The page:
‘1989’ serves as rebirth for Swift

Editor in Chief Kennedy Stidham poses with her deluxe edition of 1989 (Karla Estrada photo).
Editor in Chief Kennedy Stidham poses with her deluxe edition of 1989 (Karla Estrada photo).

“It’s a new soundtrack; I could dance to this beat, beat, forevermore.” These are the lyrics with which Taylor Swift opens her 5th album, 1989. The words themselves perfectly capture the entire album itself. For Swift, the album is a musical rebirth. For fans, it is the best CD to come out since her last one.

Swift’s 13 track record is the only one of any genre to break $1 million in sales this year, becoming Swift’s 3rd straight platinum album. And platinum it is. It’s also genuine pop. The new sound is accomplished with a pulsing beat and layers of processed vocals over the lyrics (rather than the rawness customary for the artist). She seems to have taken some pointers from Lana and Lorde.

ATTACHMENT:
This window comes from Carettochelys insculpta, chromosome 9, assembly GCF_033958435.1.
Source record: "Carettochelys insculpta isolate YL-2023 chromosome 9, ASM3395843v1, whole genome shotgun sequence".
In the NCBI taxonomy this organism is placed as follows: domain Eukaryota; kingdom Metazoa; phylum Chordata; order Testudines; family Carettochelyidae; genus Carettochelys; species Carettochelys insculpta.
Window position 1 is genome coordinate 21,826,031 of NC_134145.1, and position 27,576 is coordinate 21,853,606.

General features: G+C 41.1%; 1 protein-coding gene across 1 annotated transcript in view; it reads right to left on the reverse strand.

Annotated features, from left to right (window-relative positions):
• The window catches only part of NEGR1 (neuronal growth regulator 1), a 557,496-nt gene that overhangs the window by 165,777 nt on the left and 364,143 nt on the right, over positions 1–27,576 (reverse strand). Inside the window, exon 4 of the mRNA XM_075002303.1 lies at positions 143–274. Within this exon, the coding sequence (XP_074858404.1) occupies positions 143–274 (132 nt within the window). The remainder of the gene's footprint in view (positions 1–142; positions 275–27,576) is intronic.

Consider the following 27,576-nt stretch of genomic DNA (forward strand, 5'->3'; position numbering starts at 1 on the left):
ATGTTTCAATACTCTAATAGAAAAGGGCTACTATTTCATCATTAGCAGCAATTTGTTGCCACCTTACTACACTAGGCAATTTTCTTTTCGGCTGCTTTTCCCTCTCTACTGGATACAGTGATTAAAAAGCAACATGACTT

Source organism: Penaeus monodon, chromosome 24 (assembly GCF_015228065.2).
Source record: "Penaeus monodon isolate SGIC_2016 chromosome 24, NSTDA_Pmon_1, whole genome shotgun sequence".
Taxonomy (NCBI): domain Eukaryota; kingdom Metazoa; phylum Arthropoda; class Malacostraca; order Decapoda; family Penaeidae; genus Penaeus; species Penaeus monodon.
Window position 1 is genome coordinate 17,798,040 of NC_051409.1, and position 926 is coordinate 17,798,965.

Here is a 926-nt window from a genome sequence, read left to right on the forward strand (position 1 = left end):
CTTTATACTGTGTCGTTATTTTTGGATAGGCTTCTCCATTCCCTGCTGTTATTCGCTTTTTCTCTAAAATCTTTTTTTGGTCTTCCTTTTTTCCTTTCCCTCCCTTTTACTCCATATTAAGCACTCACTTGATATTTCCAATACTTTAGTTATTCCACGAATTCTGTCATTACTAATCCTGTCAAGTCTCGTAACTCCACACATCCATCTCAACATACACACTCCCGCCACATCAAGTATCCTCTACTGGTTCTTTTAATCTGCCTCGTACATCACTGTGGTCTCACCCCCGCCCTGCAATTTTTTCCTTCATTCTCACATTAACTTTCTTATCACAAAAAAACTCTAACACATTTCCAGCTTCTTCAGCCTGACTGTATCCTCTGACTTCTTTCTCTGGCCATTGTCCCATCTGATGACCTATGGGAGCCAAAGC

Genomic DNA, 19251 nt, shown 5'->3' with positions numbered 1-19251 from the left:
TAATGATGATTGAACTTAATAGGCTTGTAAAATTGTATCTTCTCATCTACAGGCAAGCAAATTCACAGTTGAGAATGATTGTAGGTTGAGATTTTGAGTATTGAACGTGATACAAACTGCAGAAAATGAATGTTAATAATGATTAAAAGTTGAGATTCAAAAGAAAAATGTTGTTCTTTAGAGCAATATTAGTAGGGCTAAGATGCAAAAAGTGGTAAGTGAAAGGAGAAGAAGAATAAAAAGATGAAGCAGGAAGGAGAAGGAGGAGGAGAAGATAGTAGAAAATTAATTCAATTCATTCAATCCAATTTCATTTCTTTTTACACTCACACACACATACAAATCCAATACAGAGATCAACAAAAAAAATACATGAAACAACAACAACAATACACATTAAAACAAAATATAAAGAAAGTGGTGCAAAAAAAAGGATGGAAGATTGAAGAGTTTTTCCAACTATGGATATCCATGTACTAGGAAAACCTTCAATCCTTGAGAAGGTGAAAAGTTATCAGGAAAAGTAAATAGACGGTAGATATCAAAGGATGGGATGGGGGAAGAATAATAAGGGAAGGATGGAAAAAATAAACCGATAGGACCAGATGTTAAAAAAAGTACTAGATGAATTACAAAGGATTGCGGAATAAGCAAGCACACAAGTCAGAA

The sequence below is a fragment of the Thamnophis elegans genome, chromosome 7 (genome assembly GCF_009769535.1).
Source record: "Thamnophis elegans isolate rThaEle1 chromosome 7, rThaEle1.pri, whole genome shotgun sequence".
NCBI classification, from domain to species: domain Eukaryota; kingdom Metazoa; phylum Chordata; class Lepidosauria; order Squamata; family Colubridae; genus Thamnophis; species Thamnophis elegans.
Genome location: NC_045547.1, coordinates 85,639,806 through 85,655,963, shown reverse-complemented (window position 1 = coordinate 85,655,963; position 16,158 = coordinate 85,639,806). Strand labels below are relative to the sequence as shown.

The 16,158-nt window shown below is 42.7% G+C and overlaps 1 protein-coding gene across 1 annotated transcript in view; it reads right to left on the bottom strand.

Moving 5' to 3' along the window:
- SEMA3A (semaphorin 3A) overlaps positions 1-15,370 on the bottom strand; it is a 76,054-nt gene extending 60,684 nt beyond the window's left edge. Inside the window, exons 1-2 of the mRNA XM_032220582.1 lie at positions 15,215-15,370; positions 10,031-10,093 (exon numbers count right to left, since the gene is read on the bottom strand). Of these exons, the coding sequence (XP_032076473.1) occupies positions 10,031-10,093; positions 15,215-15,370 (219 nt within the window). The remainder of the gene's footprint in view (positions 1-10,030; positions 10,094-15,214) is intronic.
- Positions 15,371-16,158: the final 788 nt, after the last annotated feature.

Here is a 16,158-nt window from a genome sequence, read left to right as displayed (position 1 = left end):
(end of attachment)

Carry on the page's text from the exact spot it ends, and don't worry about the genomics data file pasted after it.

Some of the song’s lyrics are traditional of Swift’s style. They focus on the ups and downs of romance. For other songs, however, Swift turned to new pages of her diary to write about her new home, her celebrity status, her reputation, and even her “Bad Blood” with a fellow star. “Blank Space”, set to be her second single, shines. Light-hearted, catchy, and completely amusing, the song is Swift’s way of making light of her “man-eater” name in Hollywood. On the other end of the emotional spectrum, “Clean” speaks of  the heartbreaking end of a relationship. She relates it to the process of ending an addiction. The metaphors, like “10 months sober, I must admit, just because you’re clean doesn’t mean you don’t miss it” are the strongest on the album.

Swift 3 bonus tracks, “Wonderland”, “You are in Love”, and “New Romantics” on the Deluxe Edition are spectacular. The extra money is well spent because the special edition of the CD also includes 3 songwriting memos straight off Swift’s phone and 13 polaroids with handwritten 1989 lyrics.

This album is more than new songs. It is a new era for the artist. To quote Swift herself, the album “is a story about coming into your own, and as a result, coming alive.”